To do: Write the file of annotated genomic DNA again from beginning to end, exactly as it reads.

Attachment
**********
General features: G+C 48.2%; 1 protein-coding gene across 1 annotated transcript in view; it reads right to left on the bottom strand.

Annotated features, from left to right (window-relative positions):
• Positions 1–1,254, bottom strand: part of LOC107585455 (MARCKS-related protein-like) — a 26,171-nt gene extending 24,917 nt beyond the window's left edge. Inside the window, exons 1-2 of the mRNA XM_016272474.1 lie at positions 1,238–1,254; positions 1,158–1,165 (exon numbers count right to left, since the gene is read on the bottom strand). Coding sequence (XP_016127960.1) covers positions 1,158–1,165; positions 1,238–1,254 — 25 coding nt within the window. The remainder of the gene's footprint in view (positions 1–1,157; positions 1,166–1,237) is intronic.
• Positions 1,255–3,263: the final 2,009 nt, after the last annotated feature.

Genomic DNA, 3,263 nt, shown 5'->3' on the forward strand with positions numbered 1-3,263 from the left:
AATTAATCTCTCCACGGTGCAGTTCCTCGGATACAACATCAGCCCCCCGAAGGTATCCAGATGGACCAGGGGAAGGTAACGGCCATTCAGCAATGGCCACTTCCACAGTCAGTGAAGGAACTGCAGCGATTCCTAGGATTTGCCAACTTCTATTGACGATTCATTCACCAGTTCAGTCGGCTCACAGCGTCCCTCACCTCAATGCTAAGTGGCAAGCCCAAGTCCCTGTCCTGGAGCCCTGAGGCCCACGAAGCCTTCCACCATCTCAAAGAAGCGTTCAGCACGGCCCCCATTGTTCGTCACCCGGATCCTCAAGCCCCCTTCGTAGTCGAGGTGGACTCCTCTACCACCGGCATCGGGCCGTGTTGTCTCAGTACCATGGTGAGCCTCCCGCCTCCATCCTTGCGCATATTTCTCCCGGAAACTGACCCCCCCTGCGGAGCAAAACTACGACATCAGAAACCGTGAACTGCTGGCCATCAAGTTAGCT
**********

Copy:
General features: G+C 48.2%; 1 protein-coding gene across 1 annotated transcript in view; it reads right to left on the bottom strand.

Annotated features, from left to right (window-relative positions):
• Positions 1–1,254, bottom strand: part of LOC107585455 (MARCKS-related protein-like) — a 26,171-nt gene extending 24,917 nt beyond the window's left edge. Inside the window, exons 1-2 of the mRNA XM_016272474.1 lie at positions 1,238–1,254; positions 1,158–1,165 (exon numbers count right to left, since the gene is read on the bottom strand). Coding sequence (XP_016127960.1) covers positions 1,158–1,165; positions 1,238–1,254 — 25 coding nt within the window. The remainder of the gene's footprint in view (positions 1–1,157; positions 1,166–1,237) is intronic.
• Positions 1,255–3,263: the final 2,009 nt, after the last annotated feature.

Genomic DNA, 3,263 nt, shown 5'->3' on the forward strand with positions numbered 1-3,263 from the left:
AATTAATCTCTCCACGGTGCAGTTCCTCGGATACAACATCAGCCCCCCGAAGGTATCCAGATGGACCAGGGGAAGGTAACGGCCATTCAGCAATGGCCACTTCCACAGTCAGTGAAGGAACTGCAGCGATTCCTAGGATTTGCCAACTTCTATTGACGATTCATTCACCAGTTCAGTCGGCTCACAGCGTCCCTCACCTCAATGCTAAGTGGCAAGCCCAAGTCCCTGTCCTGGAGCCCTGAGGCCCACGAAGCCTTCCACCATCTCAAAGAAGCGTTCAGCACGGCCCCCATTGTTCGTCACCCGGATCCTCAAGCCCCCTTCGTAGTCGAGGTGGACTCCTCTACCACCGGCATCGGGCCGTGTTGTCTCAGTACCATGGTGAGCCTCCCGCCTCCATCCTTGCGCATATTTCTCCCGGAAACTGACCCCCCCTGCGGAGCAAAACTACGACATCAGAAACCGTGAACTGCTGGCCATCAAGTTAGCT